Since the enzyme system operates most efficiently at a pH of'between 4.5 and 8.0, and since gluconic acid is one :product of the reaction, it is preferred to have present a bufiering agent in an amount sufficient to maintain the pH of the activated packet within the optimum pH range. Suitable buffers include alkali metal phosphates, calcium carbonate, sodium acetate, sodium citrates and the like.

It is preferred that the substrate for the enzyme system be thoroughly admixed with a filler material to increase surface area to speed the oxygenation reaction and :to assist in preventing the liquid from diffusing through theliquid impermeable film. The filler, preferably selected from the group of ground balsa wood pulp, cereal products, fine sawdust, carboxymethyl cellulose, agar, gelat n, gum, silica gel, cliatomaceous earth, etc., prevents the liquid from gasifying and escaping through the gaspermeable membrane.

It 1 s desired that there be present in the formulation a stabilizer material in order to insure against loss of enzyrne potency. This stabilizer material may comprise s lica gel, glycerine or similar materials. It will normally be present in amounts varying between about 0.10 to 0.33 g. per ml. of solution, preferably from about 0.15 to about 0.25 gm./ml.

It has been found advantageous to include in the formulation a preservative material in order to assist the stabilizer in insuring against loss of enzyme potency. Thispreservative may be selected from sodium gluconate solution, a solution of other salts of food acid and the like. Although it has been found that from 0.10 to 0.50 ml. of a sodium gluconate having a molarity between 0.38 and 1.5 is operable, it is preferred to use from 0.25 to 0.35 ml. of a sodium gluconate solution having molarity of 0.75 per packet.

It will be understood, of course, that difie'rent amounts 5 above that moisture content of the packet had a deleteof the components of the deoxygenating body will be used depending upon the amount of oxygen to be consumed.

Ranges of operable and preferred proportions are set outin tabular form below:

Range of components Operable Preferred Enzyme system (units) 100-550 200-400 Substrate:

Glucose (gms) 1130-2. 00 0. -1. 50 Stabilizer (mg./ml.) 0. 10-0. 33 0.15-0. 2a Preservative (g. 0.10-0.50 '0. 25-035 Filler (gum) 0. 10-1. 00 0. 30-0. 60 Buffer (gun) 0. 01-0. 30 0018-01200 Water (mL) 1. 00-3. 00 1.80-2.20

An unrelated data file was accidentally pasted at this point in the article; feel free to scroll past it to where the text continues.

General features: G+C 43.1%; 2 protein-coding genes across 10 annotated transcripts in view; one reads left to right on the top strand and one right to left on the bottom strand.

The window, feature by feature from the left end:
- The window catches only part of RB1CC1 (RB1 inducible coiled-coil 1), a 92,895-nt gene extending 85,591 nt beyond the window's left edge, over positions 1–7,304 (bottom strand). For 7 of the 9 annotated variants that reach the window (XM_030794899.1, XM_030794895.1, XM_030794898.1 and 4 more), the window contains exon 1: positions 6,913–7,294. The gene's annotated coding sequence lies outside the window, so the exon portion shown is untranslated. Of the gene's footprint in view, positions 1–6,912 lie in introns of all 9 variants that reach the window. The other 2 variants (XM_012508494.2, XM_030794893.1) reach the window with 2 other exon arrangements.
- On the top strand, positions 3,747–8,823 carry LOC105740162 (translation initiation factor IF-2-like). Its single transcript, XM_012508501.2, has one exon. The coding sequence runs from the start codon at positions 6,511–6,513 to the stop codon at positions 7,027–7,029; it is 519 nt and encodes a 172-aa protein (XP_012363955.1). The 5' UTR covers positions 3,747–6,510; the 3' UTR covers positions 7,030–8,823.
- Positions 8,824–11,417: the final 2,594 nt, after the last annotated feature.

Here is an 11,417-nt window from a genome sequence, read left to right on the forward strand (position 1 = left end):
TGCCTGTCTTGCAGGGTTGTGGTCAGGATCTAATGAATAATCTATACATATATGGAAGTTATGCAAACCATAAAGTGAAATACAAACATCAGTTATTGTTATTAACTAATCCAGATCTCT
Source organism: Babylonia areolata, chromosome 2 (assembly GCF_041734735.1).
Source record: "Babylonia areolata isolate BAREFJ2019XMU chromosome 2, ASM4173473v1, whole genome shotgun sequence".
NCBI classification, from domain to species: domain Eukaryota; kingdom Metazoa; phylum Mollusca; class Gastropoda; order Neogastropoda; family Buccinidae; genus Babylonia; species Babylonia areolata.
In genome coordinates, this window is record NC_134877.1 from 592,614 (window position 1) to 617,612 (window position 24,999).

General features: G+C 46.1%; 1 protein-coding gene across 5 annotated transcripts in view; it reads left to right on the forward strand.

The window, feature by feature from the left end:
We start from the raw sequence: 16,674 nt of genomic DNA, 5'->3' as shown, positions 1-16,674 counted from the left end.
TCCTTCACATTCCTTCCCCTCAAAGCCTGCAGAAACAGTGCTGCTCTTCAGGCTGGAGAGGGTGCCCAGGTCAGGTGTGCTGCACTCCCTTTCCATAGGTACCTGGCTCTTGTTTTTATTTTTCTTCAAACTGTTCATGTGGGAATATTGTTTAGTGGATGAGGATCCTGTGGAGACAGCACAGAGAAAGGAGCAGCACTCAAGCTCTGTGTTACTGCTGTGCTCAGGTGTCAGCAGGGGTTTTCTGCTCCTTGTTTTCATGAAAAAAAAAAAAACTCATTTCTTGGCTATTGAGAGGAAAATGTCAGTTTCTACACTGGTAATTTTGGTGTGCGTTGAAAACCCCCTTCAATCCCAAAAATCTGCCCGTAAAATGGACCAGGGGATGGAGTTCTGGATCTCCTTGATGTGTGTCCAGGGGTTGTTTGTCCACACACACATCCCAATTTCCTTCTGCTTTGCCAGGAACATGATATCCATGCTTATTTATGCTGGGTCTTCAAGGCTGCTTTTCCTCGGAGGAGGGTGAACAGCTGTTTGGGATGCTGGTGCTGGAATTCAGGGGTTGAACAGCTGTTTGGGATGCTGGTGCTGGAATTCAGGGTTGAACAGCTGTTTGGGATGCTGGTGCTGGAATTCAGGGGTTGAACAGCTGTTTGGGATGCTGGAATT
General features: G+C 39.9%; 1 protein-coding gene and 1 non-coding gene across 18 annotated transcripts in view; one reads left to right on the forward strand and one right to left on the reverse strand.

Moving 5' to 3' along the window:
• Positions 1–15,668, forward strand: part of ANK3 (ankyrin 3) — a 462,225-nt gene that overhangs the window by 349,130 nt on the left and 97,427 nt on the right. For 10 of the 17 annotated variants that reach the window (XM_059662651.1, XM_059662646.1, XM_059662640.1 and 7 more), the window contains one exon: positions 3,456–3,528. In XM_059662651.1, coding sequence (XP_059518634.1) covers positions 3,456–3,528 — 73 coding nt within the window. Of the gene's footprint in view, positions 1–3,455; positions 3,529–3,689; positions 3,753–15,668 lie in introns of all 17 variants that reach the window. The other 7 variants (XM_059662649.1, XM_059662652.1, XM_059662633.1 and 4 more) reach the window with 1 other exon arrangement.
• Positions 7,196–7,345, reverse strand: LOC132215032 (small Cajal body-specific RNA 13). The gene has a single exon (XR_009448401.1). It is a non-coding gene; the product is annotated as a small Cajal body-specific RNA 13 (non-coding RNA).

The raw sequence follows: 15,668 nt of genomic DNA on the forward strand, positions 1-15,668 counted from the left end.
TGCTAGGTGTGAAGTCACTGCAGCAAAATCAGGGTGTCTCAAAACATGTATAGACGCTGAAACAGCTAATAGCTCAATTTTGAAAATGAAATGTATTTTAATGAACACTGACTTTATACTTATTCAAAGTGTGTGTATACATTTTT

The invention described in general terms above Will be more specifically explained by reference to the following; illustrative examples:

EXAMPLE I Scavenger packets in accordance with the inventive concept were prepared usingv thefollowing formulation as the dry component:

Glucose oxida'se 2.0,lbs. Cerelose -1. 400 lbs. Filter aid ('diatomaceous'earth) 7 lbs. 9 ozs. Calcium carbonate 1.0 lbs. Sodium acetate 1 lb. 14 ozs. Citric acid .2 lbs."'8 ozs.

TABLE I Efiect of temperature on oxygen pickup Mm. O2 consumed 48 hours. 108.h0u1s EXAMPLE II.

Efiect of inois i ui'e On oxygl P Percent Mm. 02124 I120. hours absorbed EXAMPLE HI Since it was apparent from the data in Example 11 rious effect upon the rate of oxygen uptake, the packets of the following formulation were prepared:

TABLE III Grn. Mm. Or pickup Balsa Wood EXAMPLE IV Glucose oxidase was dissolved in a sodium gulconate solution of varying molarity and diluted with 30% glycerine to a potency of 150 glucose oxidase units per m1. Two (2) ml. of this liquid was placed in one compartment of a 1 mil polyethylene packet and in the other compartment was placed 1.5 g. or the following formulations:

Grams Cerelose 145.8 Silica gel 10.0 Calcium carbonate 4.0 Sodium acetate 6.9 Citric acid 9.3 Balsa wood .5 Sodium gluconate Variable The efiect of varying the amount of the sodium gluconate in the formulation on oxygen pickup is set out in Table IV below.

TABLE IV Molarity Mm. O:

Na gluconsumed conate 24 hours EXAMPLE V The liquid component of the packet of Example IV containing varying amounts of sodium gluconate wasv tested for stability over a 30 day period. Results of this stability test in glucose oxidase units per ml. are set out in Table V below.

TABLE V Potency (u./ml.) Molarity Na gluconate Original After 1 6 EXAMPLE VI The scavenger packets of Example IV were activated and immediately sealed in No. 2 cans and the oxygen uptake at the end of 24 hours was measured. The data obtained are set out in Table VI below.

TABLE VI Molarity Mm. 02